Pound’s lifelong work in Nebraska folkways was not published in one volume until after her death (Nebraska Folklore, 1959), but the earlier Selected Writings of Louise Pound, issued in 1949, contains a broad sampling of her literary criticism, language studies, and work in folklore. It also includes several pieces devoted to educational subjects, especially the teaching of English and the promotion of opportunities for women in graduate schools and in research positions.

Pound was for many years an active member of the American Association of University Women, and she was a charter member of the American Association of University Professors, where she served on the national council from 1929 to 1932. Pound and her sister have also been remembered for encouraging and assisting the artistic and scholarly aspirations of many younger women in Nebraska. She was a frequent speaker to women’s groups in various Nebraska towns, and worked throughout her long career in support of improved opportunities for women at the University of Nebraska. In 1955 Pound was the first woman elected president of the Modern Language Association, and in the same year she was the first woman inducted into the Nebraska Sports Hall of Fame. She died in Lincoln, Nebraska.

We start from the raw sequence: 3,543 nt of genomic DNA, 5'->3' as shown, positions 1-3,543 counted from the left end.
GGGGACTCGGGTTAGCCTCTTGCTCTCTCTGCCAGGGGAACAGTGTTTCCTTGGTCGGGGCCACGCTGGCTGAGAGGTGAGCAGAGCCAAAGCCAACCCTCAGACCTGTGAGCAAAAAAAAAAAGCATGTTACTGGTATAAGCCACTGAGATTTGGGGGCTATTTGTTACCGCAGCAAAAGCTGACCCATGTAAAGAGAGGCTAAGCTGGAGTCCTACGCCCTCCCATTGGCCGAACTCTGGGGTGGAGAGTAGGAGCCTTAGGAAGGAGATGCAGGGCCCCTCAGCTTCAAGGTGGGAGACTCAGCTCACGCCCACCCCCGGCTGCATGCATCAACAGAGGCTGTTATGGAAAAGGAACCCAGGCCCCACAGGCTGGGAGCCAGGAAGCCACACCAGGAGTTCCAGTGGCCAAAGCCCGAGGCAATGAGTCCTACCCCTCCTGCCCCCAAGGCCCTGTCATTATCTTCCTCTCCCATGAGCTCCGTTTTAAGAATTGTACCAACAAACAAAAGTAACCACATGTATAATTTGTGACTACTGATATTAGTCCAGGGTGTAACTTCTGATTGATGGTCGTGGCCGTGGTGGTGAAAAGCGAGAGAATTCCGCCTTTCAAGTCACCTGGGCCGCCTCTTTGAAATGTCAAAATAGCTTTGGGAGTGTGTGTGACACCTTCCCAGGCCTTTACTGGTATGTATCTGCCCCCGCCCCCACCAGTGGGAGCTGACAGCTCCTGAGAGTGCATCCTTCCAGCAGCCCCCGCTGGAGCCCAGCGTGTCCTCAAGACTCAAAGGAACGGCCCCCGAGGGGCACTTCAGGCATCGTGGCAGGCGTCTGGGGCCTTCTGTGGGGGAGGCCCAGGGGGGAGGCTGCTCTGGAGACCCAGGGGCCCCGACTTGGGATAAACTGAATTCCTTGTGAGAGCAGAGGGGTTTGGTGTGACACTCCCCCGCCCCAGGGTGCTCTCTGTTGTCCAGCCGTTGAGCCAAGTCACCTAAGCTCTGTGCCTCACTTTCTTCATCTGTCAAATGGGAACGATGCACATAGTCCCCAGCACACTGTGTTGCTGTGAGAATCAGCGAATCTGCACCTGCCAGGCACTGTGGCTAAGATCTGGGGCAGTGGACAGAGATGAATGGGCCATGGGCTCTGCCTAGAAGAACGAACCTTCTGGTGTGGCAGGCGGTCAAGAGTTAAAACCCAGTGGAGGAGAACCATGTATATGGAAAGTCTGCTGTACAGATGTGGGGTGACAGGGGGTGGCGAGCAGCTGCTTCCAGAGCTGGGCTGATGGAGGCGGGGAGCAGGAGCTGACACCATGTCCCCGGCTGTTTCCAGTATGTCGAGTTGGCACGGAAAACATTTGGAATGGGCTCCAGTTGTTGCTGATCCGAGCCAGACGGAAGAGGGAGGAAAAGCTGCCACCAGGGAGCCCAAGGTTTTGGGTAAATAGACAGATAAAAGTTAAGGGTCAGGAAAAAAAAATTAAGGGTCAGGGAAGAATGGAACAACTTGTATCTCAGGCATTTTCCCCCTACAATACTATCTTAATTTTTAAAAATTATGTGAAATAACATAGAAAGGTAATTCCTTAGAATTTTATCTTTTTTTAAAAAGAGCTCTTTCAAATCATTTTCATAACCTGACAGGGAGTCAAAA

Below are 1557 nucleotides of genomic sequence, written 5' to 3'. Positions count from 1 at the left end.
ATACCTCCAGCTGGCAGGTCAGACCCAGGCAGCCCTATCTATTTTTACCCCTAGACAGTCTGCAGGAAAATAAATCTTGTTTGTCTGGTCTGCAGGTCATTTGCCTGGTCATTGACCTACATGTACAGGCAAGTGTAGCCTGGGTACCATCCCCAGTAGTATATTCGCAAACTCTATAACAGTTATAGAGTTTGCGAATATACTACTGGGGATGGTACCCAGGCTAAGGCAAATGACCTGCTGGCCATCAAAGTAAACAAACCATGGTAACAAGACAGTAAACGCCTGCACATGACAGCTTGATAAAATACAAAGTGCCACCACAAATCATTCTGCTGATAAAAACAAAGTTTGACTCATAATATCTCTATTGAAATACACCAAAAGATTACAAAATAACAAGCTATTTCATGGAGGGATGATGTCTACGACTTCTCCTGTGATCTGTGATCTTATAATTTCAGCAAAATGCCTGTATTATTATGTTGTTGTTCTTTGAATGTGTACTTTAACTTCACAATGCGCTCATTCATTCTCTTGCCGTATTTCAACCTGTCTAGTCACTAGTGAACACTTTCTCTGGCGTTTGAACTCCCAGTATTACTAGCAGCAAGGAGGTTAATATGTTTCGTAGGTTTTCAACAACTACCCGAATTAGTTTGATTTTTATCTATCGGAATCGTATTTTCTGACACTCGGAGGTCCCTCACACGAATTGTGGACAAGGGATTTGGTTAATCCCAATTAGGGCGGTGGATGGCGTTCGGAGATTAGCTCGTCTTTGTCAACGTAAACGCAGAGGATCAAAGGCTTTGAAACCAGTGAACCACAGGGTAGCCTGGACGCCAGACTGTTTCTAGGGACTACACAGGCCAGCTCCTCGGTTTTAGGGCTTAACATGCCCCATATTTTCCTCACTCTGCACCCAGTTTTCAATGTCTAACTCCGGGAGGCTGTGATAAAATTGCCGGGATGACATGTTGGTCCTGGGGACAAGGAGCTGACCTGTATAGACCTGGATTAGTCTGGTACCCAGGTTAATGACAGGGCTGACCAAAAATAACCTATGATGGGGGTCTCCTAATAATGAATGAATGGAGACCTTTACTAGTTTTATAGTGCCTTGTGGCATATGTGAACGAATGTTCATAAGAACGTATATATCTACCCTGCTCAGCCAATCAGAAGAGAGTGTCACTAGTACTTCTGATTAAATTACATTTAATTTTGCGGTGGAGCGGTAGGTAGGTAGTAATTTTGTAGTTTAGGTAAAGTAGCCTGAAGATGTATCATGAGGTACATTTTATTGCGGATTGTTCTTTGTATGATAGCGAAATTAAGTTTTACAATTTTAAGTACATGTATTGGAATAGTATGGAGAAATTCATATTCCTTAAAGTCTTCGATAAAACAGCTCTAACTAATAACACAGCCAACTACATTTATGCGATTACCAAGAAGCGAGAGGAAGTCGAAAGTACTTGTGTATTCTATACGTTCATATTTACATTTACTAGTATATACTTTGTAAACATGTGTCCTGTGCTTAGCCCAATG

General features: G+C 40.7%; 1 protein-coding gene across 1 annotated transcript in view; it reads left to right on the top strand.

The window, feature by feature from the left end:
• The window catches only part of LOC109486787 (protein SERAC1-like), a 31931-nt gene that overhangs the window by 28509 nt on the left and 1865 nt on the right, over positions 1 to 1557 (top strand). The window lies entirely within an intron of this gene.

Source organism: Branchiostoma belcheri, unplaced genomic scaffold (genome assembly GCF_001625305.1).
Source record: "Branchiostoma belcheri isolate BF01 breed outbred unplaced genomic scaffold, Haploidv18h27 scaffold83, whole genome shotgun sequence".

The major collection of Pound’s papers is held by the Nebraska State Historical Society. Additional materials are in the Special Collections Division of the Love Library at the University of Nebraska in Lincoln. There is as yet no full biographical study. A thorough bibliography, compiled by Mamie Meredith and Ruth Odell, is included in Selected Writings of Louise Pound, pp. 349–61. Brief biographical sketches include the entry by Evelyn Haller in Notable American Women: The Modern Period, ed. Barbara Sicherman and Carol Hurd Green (1980), pp. 557–59, and Elizabeth A. Turner, “Legacy Profile: Louise Pound,” Legacy 9 (1992): 59–64. Haller also contributed an essay on Pound to Resource Guide to Six Nebraska Authors, ed. David McCleery (1992), pp. 40–47. Obituaries are in Western Folklore 18 (July 1959), and Southern Folklore Quarterly 23 (July 1959).